In Freedman's series of 3 books on Markov processes, I find that I keep on running into terms like:

P[$\max_{0 \leq s \leq 1, s \leq t \leq rs}$ | B(t) - B(s) | > $\epsilon$]

in the background of proofs I'm reading. As Freedman mentions in B+D (19), its easy to see that for all fixed $\epsilon > 0$ this goes to 0 as r goes to 1. Its not so easy for me to see how to get any even somewhat-reasonable bounds on this probability for fixed $\epsilon$ and $r$. Does anybody have any suggestions (or out-of-the-box theorems) for some bounds?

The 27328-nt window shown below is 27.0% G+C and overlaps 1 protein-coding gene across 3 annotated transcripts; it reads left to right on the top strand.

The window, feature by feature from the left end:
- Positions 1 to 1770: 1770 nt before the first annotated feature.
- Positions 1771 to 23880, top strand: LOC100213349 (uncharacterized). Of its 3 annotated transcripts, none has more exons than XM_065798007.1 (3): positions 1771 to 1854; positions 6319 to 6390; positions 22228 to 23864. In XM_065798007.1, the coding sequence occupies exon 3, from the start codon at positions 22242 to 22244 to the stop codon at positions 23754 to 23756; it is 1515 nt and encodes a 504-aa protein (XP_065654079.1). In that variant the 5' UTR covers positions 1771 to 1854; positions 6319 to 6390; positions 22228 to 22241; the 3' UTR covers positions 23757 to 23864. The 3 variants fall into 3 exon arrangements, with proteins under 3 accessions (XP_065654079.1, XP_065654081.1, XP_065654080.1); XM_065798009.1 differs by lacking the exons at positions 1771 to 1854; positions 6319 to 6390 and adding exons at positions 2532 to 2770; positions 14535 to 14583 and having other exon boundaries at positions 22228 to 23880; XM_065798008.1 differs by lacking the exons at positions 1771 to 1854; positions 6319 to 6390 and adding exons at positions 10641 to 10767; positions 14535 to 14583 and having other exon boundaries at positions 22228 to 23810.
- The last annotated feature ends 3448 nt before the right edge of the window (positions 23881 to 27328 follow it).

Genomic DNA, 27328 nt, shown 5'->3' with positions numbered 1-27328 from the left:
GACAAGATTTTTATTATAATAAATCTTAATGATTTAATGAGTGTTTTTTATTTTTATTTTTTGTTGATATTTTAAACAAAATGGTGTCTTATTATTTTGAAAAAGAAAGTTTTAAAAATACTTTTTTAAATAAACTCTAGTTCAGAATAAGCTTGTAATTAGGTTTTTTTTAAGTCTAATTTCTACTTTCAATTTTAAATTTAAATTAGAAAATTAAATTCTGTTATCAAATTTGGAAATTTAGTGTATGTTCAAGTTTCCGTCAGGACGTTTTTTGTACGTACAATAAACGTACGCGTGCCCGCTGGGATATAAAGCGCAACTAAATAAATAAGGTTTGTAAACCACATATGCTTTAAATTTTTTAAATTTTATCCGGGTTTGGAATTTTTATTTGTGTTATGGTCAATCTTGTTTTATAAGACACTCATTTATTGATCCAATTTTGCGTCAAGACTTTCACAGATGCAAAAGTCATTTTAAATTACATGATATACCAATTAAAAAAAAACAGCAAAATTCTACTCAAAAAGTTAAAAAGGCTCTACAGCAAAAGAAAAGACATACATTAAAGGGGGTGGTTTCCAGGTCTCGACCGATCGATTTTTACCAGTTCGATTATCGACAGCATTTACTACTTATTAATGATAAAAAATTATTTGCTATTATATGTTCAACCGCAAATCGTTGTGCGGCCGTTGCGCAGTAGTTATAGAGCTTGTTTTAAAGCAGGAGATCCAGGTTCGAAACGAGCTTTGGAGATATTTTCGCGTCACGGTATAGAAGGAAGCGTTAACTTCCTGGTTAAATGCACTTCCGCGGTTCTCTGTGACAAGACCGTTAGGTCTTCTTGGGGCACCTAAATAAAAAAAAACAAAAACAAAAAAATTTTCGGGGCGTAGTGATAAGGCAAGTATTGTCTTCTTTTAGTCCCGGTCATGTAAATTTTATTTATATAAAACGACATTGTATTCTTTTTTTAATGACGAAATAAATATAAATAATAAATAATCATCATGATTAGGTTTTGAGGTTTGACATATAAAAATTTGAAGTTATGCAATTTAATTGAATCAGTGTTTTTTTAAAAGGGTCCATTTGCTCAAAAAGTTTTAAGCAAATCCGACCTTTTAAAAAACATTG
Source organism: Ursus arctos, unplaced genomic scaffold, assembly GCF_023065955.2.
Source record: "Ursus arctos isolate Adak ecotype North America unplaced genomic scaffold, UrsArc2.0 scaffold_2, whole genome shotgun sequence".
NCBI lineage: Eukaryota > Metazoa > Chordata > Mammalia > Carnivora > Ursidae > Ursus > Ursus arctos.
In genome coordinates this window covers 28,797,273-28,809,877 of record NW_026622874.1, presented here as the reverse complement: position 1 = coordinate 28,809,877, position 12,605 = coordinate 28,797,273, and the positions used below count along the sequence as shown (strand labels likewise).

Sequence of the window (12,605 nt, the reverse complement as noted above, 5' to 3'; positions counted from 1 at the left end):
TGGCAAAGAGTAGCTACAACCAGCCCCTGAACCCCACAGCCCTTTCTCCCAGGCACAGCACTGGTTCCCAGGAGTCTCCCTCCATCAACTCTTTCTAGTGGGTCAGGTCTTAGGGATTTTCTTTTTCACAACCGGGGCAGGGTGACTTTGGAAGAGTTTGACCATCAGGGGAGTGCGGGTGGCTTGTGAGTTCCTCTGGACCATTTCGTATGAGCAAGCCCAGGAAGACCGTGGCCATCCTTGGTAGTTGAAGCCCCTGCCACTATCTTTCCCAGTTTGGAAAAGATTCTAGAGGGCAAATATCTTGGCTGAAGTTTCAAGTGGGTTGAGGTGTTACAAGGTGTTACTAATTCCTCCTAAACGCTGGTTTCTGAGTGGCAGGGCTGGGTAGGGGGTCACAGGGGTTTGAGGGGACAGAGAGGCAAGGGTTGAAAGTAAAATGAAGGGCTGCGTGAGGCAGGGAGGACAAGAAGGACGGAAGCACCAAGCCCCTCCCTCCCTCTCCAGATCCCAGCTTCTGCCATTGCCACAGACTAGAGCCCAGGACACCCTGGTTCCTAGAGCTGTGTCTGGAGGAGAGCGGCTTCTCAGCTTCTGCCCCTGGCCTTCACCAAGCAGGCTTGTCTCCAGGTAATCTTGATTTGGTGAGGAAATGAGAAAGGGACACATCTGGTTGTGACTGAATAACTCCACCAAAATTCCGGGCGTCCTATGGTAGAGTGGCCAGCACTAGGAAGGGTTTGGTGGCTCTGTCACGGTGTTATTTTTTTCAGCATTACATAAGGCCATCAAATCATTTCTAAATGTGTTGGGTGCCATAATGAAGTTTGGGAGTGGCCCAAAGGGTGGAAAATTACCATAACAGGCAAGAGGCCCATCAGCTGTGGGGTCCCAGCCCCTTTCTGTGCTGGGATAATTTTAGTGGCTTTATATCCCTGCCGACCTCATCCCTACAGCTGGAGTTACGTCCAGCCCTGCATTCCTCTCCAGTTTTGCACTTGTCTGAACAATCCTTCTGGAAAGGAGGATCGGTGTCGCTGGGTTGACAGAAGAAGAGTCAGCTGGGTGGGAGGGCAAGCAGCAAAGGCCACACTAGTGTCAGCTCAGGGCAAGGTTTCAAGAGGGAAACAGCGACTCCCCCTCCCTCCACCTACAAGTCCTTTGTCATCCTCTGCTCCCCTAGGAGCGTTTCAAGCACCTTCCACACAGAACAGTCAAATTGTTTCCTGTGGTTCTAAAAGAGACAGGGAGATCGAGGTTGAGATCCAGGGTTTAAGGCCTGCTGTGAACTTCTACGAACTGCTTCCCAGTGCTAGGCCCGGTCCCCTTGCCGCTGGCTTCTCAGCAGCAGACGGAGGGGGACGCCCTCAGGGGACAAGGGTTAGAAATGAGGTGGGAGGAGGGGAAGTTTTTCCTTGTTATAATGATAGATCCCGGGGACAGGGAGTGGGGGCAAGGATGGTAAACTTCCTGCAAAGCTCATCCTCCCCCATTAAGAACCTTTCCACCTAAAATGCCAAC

PS: I've tried only a few silly things - e.g. trying to approximate the probability for finite sums and use Donsker's principle, and asking some people around here about martingale tricks, but no luck so far.

EDIT: A clarification in response to the first answer. I know that this probability (call it p(r, $\epsilon$) ) goes to 0 as r goes to 1 for ever fixed $\epsilon$, but I'm interested in statements like p(0.04, 0.000000001) < 0.02, or (more optimistically) p(r, $\epsilon) < 500 \frac{\log(\log(r-1))}{\epsilon}$. I don't have any reason to believe those two bounds are true (though both seem plausible to me), they are merely illustrative.